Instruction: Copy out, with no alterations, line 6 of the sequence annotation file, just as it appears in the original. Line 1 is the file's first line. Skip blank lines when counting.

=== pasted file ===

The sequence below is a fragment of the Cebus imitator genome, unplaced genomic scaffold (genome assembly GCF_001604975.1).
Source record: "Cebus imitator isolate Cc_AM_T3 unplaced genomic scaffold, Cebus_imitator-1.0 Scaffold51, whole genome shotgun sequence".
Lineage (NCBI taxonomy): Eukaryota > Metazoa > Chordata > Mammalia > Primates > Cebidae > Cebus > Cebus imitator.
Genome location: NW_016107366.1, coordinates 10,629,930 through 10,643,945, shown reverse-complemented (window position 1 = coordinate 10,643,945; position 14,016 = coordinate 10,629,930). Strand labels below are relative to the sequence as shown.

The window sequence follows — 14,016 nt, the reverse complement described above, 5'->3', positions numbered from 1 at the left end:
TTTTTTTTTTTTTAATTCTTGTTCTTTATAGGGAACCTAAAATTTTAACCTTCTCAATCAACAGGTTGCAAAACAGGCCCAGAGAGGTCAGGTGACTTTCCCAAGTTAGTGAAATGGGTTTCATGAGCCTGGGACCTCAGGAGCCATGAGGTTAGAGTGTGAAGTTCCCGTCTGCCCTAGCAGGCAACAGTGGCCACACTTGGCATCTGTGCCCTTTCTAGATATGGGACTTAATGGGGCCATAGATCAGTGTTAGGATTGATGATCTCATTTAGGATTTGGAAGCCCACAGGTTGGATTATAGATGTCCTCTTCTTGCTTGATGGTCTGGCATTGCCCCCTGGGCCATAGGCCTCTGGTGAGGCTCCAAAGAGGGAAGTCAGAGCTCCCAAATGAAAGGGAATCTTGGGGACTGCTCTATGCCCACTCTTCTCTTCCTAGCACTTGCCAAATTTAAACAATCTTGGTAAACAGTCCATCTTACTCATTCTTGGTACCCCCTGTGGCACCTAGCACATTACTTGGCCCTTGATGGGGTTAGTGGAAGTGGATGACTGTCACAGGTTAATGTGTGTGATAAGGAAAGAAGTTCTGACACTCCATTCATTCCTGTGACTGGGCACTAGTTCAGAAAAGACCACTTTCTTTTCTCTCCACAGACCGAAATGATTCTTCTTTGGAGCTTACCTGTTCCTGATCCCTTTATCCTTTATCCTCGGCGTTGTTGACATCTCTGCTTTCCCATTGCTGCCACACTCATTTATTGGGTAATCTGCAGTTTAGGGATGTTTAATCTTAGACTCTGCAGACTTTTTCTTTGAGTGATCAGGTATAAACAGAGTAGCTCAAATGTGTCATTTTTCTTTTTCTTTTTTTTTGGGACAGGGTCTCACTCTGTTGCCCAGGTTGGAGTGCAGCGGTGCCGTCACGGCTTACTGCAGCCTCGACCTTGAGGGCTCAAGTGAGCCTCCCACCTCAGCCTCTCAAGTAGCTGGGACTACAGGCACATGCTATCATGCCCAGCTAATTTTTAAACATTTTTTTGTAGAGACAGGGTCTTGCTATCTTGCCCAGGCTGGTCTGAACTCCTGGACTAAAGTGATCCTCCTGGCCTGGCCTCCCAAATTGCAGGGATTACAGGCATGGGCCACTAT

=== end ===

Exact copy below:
TTTTTTTTTTTTTAATTCTTGTTCTTTATAGGGAACCTAAAATTTTAACCTTCTCAATCAACAGGTTGCAAAACAGGCCCAGAGAGGTCAGGTGACTTTCCCAAGTTAGTGAAATGGGTTTCATGAGCCTGGGACCTCAGGAGCCATGAGGTTAGAGTGTGAAGTTCCCGTCTGCCCTAGCAGGCAACAGTGGCCACACTTGGCATCTGTGCCCTTTCTAGATATGGGACTTAATGGGGCCATAGATCAGTGTTAGGATTGATGATCTCATTTAGGATTTGGAAGCCCACAGGTTGGATTATAGATGTCCTCTTCTTGCTTGATGGTCTGGCATTGCCCCCTGGGCCATAGGCCTCTGGTGAGGCTCCAAAGAGGGAAGTCAGAGCTCCCAAATGAAAGGGAATCTTGGGGACTGCTCTATGCCCACTCTTCTCTTCCTAGCACTTGCCAAATTTAAACAATCTTGGTAAACAGTCCATCTTACTCATTCTTGGTACCCCCTGTGGCACCTAGCACATTACTTGGCCCTTGATGGGGTTAGTGGAAGTGGATGACTGTCACAGGTTAATGTGTGTGATAAGGAAAGAAGTTCTGACACTCCATTCATTCCTGTGACTGGGCACTAGTTCAGAAAAGACCACTTTCTTTTCTCTCCACAGACCGAAATGATTCTTCTTTGGAGCTTACCTGTTCCTGATCCCTTTATCCTTTATCCTCGGCGTTGTTGACATCTCTGCTTTCCCATTGCTGCCACACTCATTTATTGGGTAATCTGCAGTTTAGGGATGTTTAATCTTAGACTCTGCAGACTTTTTCTTTGAGTGATCAGGTATAAACAGAGTAGCTCAAATGTGTCATTTTTCTTTTTCTTTTTTTTTGGGACAGGGTCTCACTCTGTTGCCCAGGTTGGAGTGCAGCGGTGCCGTCACGGCTTACTGCAGCCTCGACCTTGAGGGCTCAAGTGAGCCTCCCACCTCAGCCTCTCAAGTAGCTGGGACTACAGGCACATGCTATCATGCCCAGCTAATTTTTAAACATTTTTTTGTAGAGACAGGGTCTTGCTATCTTGCCCAGGCTGGTCTGAACTCCTGGACTAAAGTGATCCTCCTGGCCTGGCCTCCCAAATTGCAGGGATTACAGGCATGGGCCACTAT